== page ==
Showing posts with label Modelling. Show all posts
Showing posts with label Modelling. Show all posts

Sunday, February 27, 2011

Faking It On Your Wedding Day

Earlier this month we wrote about our love of podcasts and just last week I was listening to Japan: A Friend In Need from the BBC Documentaries Archive. Here I was in the month of love, listening to a podcast on the subject and I found math in an unexpected place.

The documentary is about an agency in Japan that supplies fake people, or actors I suppose. In particular, this agency will supply people to fill out your side of a wedding. In the given example, we met a young man whose parents were deceased and his siblings were astranged, such that he only had two friends to attend his wedding. So as to keep up appearances, unbeknownest to the bride, he hired parents, friends and relatives. All told, 30 people at his wedding were fake, costing him something like £3,000, equal to his recent redundancy compensation.

The agency claims never to have been caught, and they say that they "research their assignments assiduously", but it got me wondering just how long you could operate such a service without getting caught. How many weddings could you do before a repeat guest noticed that they had seen one of your actors at a wedding before?

The first wedding is simple, and guaranteed to go off without a hitch, but what about the second? Suppose every wedding has on average 30 guests from each family. In the second wedding we need all 30 people to not be from the 30 in the previous wedding. Still pretty easy in a country of 127 million. But what about the 30th wedding when there are 900 previous guests out there in the population? Things are still looking pretty good, but the probabilities are starting to pile up in a similar way to the phenomenon that means that in a group of 23 people there's a 50% chance that two will have the same birthday.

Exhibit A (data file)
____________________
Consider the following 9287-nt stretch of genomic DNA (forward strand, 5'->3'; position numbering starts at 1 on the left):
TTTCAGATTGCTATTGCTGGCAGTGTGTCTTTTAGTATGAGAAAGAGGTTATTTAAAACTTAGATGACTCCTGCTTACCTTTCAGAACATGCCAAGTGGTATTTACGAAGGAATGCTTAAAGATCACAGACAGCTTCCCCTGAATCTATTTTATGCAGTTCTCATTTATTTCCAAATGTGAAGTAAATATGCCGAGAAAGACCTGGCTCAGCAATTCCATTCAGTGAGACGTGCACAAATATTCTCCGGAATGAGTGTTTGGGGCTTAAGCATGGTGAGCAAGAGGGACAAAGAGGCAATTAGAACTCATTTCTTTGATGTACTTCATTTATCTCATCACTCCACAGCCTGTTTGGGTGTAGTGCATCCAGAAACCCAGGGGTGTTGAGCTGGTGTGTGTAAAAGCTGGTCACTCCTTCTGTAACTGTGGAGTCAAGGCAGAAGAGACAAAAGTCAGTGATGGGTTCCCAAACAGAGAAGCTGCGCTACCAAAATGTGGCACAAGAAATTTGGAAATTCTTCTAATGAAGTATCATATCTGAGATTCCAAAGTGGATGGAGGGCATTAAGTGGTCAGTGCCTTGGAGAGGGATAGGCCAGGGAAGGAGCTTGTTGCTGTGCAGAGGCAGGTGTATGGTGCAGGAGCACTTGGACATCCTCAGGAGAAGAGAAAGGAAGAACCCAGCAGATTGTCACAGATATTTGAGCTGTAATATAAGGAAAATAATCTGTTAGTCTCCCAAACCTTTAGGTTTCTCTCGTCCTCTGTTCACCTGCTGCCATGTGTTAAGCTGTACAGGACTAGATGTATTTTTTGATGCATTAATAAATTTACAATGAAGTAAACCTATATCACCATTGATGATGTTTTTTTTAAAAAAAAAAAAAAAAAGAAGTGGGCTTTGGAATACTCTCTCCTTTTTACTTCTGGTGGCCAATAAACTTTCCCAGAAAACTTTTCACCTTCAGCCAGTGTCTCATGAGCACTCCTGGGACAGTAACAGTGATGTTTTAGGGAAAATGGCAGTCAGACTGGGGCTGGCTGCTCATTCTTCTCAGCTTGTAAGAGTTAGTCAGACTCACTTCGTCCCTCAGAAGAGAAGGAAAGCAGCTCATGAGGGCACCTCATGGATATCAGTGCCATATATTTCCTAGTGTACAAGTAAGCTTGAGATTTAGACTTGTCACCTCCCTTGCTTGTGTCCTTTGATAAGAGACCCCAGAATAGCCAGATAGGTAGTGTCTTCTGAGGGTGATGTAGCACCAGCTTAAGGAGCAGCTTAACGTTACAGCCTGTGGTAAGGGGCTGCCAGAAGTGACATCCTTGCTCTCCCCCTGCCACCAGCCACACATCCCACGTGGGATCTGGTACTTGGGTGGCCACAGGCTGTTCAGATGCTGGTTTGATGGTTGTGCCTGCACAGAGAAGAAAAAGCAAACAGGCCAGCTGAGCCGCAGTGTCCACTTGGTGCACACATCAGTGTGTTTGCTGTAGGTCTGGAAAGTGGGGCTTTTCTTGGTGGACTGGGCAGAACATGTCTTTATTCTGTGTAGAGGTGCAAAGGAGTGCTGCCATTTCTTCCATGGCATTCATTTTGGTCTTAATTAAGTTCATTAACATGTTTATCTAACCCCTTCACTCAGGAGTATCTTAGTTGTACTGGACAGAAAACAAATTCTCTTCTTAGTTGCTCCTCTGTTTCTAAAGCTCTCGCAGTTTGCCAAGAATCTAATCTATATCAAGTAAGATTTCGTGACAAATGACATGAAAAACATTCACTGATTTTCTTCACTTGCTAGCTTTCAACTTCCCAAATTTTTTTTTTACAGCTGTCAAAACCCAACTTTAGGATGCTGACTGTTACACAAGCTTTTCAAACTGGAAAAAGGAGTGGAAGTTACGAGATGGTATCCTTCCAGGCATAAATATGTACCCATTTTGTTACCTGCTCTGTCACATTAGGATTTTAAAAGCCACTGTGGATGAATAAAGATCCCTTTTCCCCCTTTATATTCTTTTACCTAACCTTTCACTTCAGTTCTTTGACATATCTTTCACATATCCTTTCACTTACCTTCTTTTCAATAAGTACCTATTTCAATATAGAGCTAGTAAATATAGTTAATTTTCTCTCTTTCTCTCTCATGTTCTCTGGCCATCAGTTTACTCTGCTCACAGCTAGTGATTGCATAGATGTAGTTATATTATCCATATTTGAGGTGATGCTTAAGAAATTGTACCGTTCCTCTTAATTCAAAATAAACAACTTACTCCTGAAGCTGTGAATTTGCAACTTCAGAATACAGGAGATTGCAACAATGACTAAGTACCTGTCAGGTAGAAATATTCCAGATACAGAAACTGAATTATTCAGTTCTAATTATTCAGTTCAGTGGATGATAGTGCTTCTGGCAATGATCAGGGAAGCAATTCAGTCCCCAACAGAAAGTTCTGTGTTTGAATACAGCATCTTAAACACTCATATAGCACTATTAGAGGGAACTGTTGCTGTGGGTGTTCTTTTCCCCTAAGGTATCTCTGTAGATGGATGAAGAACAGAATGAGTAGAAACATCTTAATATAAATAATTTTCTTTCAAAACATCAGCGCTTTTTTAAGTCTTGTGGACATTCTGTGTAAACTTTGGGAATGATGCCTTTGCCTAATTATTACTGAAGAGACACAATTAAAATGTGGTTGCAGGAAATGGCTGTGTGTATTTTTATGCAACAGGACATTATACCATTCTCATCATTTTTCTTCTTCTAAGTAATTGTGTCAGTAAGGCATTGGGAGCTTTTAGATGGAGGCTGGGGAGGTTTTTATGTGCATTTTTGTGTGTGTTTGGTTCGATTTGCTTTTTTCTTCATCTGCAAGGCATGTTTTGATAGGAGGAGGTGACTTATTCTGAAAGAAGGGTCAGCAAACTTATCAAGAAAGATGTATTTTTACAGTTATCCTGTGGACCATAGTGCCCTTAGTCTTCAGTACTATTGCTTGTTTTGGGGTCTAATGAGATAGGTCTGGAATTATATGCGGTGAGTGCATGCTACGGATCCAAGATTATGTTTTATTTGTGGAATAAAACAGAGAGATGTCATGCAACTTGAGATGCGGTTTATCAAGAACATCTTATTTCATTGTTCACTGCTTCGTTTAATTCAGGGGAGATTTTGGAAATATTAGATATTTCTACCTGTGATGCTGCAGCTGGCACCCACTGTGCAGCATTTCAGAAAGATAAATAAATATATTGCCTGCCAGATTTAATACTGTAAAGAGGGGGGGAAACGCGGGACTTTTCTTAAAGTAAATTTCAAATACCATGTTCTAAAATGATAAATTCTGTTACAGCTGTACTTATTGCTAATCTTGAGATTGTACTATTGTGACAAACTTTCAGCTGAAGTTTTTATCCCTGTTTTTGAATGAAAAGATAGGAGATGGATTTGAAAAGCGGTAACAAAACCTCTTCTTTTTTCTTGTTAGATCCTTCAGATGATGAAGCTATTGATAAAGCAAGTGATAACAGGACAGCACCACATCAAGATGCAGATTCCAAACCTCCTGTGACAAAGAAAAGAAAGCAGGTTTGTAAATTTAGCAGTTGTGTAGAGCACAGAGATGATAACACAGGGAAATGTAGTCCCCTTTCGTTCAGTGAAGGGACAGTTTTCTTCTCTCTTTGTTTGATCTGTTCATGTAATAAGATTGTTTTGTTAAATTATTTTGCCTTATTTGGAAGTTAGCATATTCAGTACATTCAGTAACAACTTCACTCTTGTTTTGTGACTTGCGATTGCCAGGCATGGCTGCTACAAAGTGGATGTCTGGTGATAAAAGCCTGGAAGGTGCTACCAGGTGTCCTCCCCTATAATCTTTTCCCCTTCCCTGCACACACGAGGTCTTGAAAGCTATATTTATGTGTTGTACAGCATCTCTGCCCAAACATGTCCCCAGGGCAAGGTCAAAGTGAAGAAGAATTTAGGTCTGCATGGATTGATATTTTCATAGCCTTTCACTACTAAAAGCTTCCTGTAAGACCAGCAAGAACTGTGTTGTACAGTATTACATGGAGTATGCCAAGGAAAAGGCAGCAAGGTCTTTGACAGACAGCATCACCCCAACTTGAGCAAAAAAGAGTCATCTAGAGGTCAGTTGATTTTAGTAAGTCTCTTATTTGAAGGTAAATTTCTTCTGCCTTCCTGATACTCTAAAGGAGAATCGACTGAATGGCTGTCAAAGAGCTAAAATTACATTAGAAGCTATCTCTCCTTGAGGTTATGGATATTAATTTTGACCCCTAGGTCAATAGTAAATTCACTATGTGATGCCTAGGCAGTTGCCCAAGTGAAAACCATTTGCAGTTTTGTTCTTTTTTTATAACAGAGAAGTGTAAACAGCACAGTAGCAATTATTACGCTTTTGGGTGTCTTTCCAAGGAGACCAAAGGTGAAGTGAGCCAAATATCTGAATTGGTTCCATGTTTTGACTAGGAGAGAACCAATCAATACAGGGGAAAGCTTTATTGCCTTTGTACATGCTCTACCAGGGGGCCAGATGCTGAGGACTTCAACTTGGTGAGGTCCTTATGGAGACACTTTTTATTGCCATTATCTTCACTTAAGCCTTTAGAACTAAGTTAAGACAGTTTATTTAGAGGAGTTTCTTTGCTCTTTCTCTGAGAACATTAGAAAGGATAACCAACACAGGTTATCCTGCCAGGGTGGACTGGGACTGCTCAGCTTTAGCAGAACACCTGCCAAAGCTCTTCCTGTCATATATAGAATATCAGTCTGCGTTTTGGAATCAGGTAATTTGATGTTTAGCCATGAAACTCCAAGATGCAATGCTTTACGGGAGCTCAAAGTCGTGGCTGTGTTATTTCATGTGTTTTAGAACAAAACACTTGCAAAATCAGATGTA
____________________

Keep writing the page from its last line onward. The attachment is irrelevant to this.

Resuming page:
So given a constant wedding size of 60, 30 real and 30 fake, what is the probability that this is the wedding that breaks us? This is the same as the probability that one or more of today's guests attended a previous wedding. This is the same as one minus the probability that none of today's guests attended a previous wedding. For wedding n and a population p:
Assuming 127 million people in Japan...
  • For wedding 1, it's a sure bet as nobody has attended a previous wedding.
  • For wedding 2, we face only a 0.0011% chance of getting caught.
  • Even for wedding 100 our risk is only a 0.11% chance. No problem!
But wait, the above probabilities are conditional probabilites. Our chance of getting caught at wedding 100 given that we got to wedding 99 is 0.11%. What is our chance of getting to wedding 99? This is the the probability that we didn't get caught in one or more of the previous weddings, the probability of a perfect record. Mathematically our chance of getting to and past wedding n is:
  • For wedding 1, it's a sure bet.
  • For wedding 2, it's 99.99%
  • For wedding 100, it's 94.58%.
  • For wedding 500, it's 24.57%.
Even though by the time we get to wedding 500, ony 15,000 people in Japan have been to weddings with our staff, we would be lucky to have made it that far.

If we started this agency today, on average how long can we expect to go before we get caught? Now I'm not going to bother expressing that mathematically, but hacking at it with Excel numerically, I can tell you that it comes to roughly 374. If we were to start such an agency today under such conditions and such assumptions, we would on average expect to do 374 weddings before getting caught.

So I think the moral of the story is, if you're looking to hire fake people for your wedding, you're doing alright, but if you're looking to run a business doing it, you might want to reconsider. Then again, if we're looking for morals in this story, honesty might come first.

Tuesday, July 13, 2010

What qualifies as a Simulation Model?